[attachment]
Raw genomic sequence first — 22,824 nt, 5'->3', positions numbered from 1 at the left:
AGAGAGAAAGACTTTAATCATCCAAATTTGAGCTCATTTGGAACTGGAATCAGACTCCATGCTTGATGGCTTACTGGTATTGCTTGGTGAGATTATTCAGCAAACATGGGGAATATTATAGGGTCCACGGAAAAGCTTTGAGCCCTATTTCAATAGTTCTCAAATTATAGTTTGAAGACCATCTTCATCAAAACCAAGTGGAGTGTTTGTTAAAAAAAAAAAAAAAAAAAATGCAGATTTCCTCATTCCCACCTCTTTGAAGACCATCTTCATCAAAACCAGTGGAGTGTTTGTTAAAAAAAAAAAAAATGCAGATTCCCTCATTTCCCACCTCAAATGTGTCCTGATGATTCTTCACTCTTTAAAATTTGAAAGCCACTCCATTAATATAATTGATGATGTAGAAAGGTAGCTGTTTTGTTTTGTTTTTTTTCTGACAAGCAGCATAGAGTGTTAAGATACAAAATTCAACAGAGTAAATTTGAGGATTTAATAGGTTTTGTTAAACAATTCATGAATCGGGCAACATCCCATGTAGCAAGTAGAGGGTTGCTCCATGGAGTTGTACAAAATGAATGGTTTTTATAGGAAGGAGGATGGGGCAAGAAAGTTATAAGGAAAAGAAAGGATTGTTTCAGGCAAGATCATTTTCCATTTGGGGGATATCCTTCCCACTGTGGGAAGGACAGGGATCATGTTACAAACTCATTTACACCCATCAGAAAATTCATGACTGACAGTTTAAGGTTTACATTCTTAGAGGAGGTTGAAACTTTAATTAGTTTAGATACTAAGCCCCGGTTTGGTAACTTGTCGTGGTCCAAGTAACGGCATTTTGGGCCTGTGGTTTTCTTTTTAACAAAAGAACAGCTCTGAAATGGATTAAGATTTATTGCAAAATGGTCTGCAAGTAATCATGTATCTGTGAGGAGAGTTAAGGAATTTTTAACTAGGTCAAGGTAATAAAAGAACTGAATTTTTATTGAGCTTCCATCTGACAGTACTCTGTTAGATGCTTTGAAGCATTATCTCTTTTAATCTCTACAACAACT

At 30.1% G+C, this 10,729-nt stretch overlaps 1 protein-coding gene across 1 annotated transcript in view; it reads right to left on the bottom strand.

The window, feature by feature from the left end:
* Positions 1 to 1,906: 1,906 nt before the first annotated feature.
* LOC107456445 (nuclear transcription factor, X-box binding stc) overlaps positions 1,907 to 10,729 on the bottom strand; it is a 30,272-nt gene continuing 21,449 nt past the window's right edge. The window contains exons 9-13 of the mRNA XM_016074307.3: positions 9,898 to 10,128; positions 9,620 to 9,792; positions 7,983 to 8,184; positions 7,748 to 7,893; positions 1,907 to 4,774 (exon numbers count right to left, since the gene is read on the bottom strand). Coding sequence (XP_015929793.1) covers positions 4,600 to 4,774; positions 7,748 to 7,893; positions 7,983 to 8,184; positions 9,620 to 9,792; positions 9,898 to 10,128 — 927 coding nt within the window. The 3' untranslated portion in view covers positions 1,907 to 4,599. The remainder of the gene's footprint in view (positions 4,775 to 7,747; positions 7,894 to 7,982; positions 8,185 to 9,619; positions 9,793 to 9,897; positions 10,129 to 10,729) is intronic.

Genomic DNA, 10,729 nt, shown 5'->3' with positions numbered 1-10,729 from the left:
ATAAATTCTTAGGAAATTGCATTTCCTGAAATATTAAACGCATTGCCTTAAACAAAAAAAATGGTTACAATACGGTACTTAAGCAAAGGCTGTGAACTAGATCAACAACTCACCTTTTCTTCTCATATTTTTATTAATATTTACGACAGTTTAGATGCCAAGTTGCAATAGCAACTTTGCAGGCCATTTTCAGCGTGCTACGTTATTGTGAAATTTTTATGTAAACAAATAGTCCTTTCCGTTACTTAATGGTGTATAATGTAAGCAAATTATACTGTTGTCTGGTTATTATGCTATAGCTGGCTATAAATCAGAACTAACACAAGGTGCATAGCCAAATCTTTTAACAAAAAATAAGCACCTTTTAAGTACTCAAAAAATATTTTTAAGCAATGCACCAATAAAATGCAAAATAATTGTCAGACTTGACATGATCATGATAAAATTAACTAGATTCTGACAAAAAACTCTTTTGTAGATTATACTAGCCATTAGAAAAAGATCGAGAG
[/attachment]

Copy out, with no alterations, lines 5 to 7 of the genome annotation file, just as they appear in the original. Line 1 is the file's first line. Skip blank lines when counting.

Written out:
* Positions 1 to 1,906: 1,906 nt before the first annotated feature.
* LOC107456445 (nuclear transcription factor, X-box binding stc) overlaps positions 1,907 to 10,729 on the bottom strand; it is a 30,272-nt gene continuing 21,449 nt past the window's right edge. The window contains exons 9-13 of the mRNA XM_016074307.3: positions 9,898 to 10,128; positions 9,620 to 9,792; positions 7,983 to 8,184; positions 7,748 to 7,893; positions 1,907 to 4,774 (exon numbers count right to left, since the gene is read on the bottom strand). Coding sequence (XP_015929793.1) covers positions 4,600 to 4,774; positions 7,748 to 7,893; positions 7,983 to 8,184; positions 9,620 to 9,792; positions 9,898 to 10,128 — 927 coding nt within the window. The 3' untranslated portion in view covers positions 1,907 to 4,599. The remainder of the gene's footprint in view (positions 4,775 to 7,747; positions 7,894 to 7,982; positions 8,185 to 9,619; positions 9,793 to 9,897; positions 10,129 to 10,729) is intronic.

Genomic DNA, 10,729 nt, shown 5'->3' with positions numbered 1-10,729 from the left: